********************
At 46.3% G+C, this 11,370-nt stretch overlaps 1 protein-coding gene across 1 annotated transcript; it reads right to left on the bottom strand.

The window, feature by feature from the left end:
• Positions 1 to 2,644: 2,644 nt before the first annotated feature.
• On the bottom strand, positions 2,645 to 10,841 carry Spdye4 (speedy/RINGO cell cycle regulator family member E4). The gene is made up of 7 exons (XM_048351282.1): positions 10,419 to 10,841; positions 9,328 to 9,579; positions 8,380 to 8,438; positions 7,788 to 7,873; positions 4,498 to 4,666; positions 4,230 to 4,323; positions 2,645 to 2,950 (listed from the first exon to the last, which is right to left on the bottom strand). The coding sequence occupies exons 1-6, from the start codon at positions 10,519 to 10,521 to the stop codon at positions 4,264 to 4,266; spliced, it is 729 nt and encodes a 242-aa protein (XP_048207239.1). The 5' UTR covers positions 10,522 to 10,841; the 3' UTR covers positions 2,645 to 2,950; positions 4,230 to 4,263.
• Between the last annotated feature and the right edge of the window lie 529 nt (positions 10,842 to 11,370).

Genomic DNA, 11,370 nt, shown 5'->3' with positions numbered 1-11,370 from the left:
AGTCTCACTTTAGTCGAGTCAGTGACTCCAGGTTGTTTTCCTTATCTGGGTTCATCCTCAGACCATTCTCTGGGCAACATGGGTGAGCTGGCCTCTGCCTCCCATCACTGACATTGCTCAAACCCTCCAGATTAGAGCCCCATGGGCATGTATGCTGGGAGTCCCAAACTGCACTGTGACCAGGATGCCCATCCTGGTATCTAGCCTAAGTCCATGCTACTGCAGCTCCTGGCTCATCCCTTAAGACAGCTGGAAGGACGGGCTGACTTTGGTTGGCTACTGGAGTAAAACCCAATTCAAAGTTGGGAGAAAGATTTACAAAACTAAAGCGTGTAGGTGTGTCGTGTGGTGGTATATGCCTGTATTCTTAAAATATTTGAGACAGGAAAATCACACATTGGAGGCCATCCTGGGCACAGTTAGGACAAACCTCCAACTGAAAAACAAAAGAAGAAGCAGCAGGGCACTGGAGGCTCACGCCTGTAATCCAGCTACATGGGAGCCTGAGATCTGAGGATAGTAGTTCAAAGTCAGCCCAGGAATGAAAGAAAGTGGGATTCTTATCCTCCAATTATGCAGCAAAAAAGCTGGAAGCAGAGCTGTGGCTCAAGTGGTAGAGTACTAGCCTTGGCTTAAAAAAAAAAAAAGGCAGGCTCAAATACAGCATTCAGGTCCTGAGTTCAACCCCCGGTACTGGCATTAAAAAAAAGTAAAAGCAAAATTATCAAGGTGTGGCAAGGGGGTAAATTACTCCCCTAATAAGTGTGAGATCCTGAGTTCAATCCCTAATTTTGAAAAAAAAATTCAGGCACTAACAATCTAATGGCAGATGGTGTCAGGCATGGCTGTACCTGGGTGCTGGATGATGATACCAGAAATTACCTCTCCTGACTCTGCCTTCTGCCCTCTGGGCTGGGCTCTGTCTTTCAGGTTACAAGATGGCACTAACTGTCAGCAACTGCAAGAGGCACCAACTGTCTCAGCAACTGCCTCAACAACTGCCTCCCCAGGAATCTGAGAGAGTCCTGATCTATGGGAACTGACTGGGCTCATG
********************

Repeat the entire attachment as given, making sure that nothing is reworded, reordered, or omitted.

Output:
At 46.3% G+C, this 11,370-nt stretch overlaps 1 protein-coding gene across 1 annotated transcript; it reads right to left on the bottom strand.

The window, feature by feature from the left end:
• Positions 1 to 2,644: 2,644 nt before the first annotated feature.
• On the bottom strand, positions 2,645 to 10,841 carry Spdye4 (speedy/RINGO cell cycle regulator family member E4). The gene is made up of 7 exons (XM_048351282.1): positions 10,419 to 10,841; positions 9,328 to 9,579; positions 8,380 to 8,438; positions 7,788 to 7,873; positions 4,498 to 4,666; positions 4,230 to 4,323; positions 2,645 to 2,950 (listed from the first exon to the last, which is right to left on the bottom strand). The coding sequence occupies exons 1-6, from the start codon at positions 10,519 to 10,521 to the stop codon at positions 4,264 to 4,266; spliced, it is 729 nt and encodes a 242-aa protein (XP_048207239.1). The 5' UTR covers positions 10,522 to 10,841; the 3' UTR covers positions 2,645 to 2,950; positions 4,230 to 4,263.
• Between the last annotated feature and the right edge of the window lie 529 nt (positions 10,842 to 11,370).

Genomic DNA, 11,370 nt, shown 5'->3' with positions numbered 1-11,370 from the left:
AGTCTCACTTTAGTCGAGTCAGTGACTCCAGGTTGTTTTCCTTATCTGGGTTCATCCTCAGACCATTCTCTGGGCAACATGGGTGAGCTGGCCTCTGCCTCCCATCACTGACATTGCTCAAACCCTCCAGATTAGAGCCCCATGGGCATGTATGCTGGGAGTCCCAAACTGCACTGTGACCAGGATGCCCATCCTGGTATCTAGCCTAAGTCCATGCTACTGCAGCTCCTGGCTCATCCCTTAAGACAGCTGGAAGGACGGGCTGACTTTGGTTGGCTACTGGAGTAAAACCCAATTCAAAGTTGGGAGAAAGATTTACAAAACTAAAGCGTGTAGGTGTGTCGTGTGGTGGTATATGCCTGTATTCTTAAAATATTTGAGACAGGAAAATCACACATTGGAGGCCATCCTGGGCACAGTTAGGACAAACCTCCAACTGAAAAACAAAAGAAGAAGCAGCAGGGCACTGGAGGCTCACGCCTGTAATCCAGCTACATGGGAGCCTGAGATCTGAGGATAGTAGTTCAAAGTCAGCCCAGGAATGAAAGAAAGTGGGATTCTTATCCTCCAATTATGCAGCAAAAAAGCTGGAAGCAGAGCTGTGGCTCAAGTGGTAGAGTACTAGCCTTGGCTTAAAAAAAAAAAAAGGCAGGCTCAAATACAGCATTCAGGTCCTGAGTTCAACCCCCGGTACTGGCATTAAAAAAAAGTAAAAGCAAAATTATCAAGGTGTGGCAAGGGGGTAAATTACTCCCCTAATAAGTGTGAGATCCTGAGTTCAATCCCTAATTTTGAAAAAAAAATTCAGGCACTAACAATCTAATGGCAGATGGTGTCAGGCATGGCTGTACCTGGGTGCTGGATGATGATACCAGAAATTACCTCTCCTGACTCTGCCTTCTGCCCTCTGGGCTGGGCTCTGTCTTTCAGGTTACAAGATGGCACTAACTGTCAGCAACTGCAAGAGGCACCAACTGTCTCAGCAACTGCCTCAACAACTGCCTCCCCAGGAATCTGAGAGAGTCCTGATCTATGGGAACTGACTGGGCTCATG